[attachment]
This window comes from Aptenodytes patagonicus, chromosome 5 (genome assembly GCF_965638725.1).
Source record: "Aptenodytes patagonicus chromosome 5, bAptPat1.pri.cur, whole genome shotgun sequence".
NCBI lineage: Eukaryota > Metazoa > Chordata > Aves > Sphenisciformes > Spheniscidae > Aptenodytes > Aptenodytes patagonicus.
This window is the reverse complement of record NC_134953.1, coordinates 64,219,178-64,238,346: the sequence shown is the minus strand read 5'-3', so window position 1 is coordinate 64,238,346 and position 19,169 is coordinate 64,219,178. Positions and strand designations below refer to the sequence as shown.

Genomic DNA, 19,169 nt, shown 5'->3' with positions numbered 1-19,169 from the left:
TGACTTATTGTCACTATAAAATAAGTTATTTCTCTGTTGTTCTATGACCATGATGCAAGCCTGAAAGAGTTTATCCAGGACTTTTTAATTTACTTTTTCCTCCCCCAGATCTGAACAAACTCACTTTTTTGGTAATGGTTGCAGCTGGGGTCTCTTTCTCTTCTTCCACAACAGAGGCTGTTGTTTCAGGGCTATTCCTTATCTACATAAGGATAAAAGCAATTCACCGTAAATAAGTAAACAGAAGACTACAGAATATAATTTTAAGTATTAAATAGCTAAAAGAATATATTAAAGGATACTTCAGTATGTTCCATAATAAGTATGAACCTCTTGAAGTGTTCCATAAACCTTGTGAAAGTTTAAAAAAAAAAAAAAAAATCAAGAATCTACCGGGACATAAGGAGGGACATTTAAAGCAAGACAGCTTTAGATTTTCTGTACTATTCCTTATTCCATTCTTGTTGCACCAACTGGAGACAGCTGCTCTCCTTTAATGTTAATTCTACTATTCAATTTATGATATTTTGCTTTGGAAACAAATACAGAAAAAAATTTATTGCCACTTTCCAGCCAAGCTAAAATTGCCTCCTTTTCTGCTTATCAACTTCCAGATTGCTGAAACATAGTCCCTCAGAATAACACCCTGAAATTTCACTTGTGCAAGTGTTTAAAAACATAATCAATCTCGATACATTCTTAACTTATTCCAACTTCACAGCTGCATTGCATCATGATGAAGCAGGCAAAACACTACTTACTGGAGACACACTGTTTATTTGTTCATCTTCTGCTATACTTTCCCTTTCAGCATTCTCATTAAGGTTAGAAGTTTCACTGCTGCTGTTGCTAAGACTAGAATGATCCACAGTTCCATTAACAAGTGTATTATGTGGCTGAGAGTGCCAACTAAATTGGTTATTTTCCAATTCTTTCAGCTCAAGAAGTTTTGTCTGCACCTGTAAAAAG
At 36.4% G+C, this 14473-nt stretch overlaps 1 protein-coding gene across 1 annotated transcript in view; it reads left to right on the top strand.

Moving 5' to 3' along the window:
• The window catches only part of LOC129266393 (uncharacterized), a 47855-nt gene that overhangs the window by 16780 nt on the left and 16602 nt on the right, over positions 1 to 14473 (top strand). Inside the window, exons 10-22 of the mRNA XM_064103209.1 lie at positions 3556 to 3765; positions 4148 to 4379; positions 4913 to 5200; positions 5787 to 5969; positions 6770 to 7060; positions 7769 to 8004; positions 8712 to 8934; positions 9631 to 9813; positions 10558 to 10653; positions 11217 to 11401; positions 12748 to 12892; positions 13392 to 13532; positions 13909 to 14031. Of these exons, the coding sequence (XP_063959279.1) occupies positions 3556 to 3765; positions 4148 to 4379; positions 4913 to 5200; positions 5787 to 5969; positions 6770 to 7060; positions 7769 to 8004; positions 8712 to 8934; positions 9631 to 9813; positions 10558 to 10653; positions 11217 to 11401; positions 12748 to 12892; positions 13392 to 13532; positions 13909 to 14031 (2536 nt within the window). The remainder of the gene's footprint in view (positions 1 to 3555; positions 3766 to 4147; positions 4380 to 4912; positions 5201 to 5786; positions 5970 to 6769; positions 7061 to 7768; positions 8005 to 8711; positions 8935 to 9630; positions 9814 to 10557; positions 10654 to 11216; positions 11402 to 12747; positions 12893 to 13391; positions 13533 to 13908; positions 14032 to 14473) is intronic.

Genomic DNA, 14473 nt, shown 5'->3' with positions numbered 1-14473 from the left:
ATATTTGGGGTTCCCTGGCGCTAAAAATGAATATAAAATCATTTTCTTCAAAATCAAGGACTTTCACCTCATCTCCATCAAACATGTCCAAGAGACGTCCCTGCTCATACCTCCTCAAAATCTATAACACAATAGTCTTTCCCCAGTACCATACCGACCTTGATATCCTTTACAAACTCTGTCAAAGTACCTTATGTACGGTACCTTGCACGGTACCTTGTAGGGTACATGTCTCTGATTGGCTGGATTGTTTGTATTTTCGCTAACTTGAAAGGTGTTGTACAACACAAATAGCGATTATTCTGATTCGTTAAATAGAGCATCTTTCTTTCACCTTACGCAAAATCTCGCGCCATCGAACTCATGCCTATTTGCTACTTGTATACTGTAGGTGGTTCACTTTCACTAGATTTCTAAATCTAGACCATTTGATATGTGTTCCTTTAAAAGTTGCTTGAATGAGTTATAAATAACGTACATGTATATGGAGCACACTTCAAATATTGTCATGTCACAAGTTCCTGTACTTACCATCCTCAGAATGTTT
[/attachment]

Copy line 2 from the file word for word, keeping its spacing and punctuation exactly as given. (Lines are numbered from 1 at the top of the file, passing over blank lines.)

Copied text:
Source record: "Aptenodytes patagonicus chromosome 5, bAptPat1.pri.cur, whole genome shotgun sequence".